i am not a witch i Singular satire explores Africa’s witch camps…
Iwent to the palace of a chief who kept witches,” starts Zambianborn Welsh director Rungano Nyoni of how she researched her strikingly original debut about a young girl, Shula (Maggie Mulubwa), who’s exiled to a witch camp. “He captures them and then they work for him; farm work.” That was in Zambia. “Then in Ghana they have the oldest witch camps. Hundreds of years old. They look like normal villages. The one I looked at was a bit off from the main town. It was just full of older women who have to work for their chief.”
Such camps really do, incredibly, exist, full of women whose families have cast them out due to matters of inheritance, jealousy or simply because they’re old and a burden. I Am Not A Witch captures the corruption, dogma and misogyny behind these camps, as well as the low-key rhythms of dirt-poor rural life. But it’s no slab of realist-miserabilism, instead playing more like a dystopian sci-fi, with any social comment leavened by deadpan humour, heightened imagery and a soundtrack that ranges from Vivaldi to Estelle’s ‘American Boy’.
“That was really important to me,” nods Nyoni. “I wanted people to engage with the characters rather than just feel sorry for them.” She grins. “I really love sci-fi! I didn’t want people to think it was real. If
I picked a country, like Ghana, people would think: ‘Ghana is shit.’ That’s why I made it multiple tribes – so you can’t pinpoint it. I was trying to find a heightened visual representation of what happens in real life.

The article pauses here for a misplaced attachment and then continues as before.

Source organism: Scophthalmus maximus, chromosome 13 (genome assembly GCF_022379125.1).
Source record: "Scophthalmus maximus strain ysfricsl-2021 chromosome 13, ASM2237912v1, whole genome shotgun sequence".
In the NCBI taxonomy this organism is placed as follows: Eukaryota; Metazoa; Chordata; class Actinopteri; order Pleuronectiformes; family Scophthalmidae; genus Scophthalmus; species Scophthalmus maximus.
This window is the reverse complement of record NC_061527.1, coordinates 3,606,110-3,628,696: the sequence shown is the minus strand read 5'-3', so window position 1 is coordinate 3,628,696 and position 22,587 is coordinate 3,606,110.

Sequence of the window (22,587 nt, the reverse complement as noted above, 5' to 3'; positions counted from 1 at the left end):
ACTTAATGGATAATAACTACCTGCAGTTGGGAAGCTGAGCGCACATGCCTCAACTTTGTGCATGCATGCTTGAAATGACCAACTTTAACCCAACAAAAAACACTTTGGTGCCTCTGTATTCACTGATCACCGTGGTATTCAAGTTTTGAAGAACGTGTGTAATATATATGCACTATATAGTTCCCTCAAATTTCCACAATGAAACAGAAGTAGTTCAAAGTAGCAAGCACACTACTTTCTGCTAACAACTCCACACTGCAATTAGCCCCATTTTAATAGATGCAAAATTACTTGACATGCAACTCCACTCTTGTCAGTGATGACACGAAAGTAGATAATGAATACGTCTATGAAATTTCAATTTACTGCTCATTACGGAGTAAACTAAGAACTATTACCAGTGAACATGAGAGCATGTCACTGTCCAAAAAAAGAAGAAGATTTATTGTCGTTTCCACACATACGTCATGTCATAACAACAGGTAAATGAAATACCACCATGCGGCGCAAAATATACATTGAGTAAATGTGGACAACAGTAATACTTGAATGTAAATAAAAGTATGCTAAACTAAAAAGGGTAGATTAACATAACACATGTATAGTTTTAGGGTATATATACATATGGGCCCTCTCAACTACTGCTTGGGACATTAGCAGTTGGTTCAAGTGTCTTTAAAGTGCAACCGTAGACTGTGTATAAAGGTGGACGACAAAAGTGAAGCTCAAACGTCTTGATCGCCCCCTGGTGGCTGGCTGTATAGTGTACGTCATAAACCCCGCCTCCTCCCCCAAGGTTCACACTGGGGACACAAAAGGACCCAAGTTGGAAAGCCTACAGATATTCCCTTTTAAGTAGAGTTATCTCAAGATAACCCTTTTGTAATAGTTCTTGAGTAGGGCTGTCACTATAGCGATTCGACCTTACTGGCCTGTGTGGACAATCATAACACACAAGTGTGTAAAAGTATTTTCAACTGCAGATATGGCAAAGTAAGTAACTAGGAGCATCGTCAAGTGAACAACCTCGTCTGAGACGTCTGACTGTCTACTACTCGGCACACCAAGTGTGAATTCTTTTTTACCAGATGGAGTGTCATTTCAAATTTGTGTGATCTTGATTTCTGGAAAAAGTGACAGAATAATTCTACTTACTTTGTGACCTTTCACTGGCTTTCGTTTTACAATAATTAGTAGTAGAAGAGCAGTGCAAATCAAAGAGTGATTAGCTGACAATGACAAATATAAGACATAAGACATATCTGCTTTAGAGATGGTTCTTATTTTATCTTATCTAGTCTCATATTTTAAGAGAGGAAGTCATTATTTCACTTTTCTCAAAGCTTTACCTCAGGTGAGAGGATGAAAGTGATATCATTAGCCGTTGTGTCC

I went by my gut.”
Nyoni worked on I Am Not A Witch for three-and-a-half years, with five months of it spent in the Cannes Film Festival’s Résidence du Festival programme in Paris, where she was aided in bottling her starburst of ideas into a workable script. The actual shoot, in Zambia, lasted six weeks, but the first cut of the film stretched to three-and-a-half hours and it was a real race to fashion the 90-minute feature that played in the Directors’ Fortnight strand of this year’s Cannes.
Much of the film’s success is down to the casting of compelling non-professionals. They were plucked from fashion shows and photos, street casting and workshops, with nine-year-old lead Maggie Mulubwa picked from 900 girls.
“She was shy in the morning and then you couldn’t get her to shut up,” smiles Nyoni. “She was easy to direct. I just told her the scene, the situation, and said, ‘What would you do?’ And then we’d film it. Then I’d say, ‘You’re talking too much’ or ‘Don’t look at the camera’.
But that was about it.”
ETA | 20 OCTOBER / I AM NOT A WITCH OPENS NEXT MONTH.
tourist trap Gloria Huwiler (above) plays a tourist visiting the witch camp where Maggie Mulubwa (below) is held.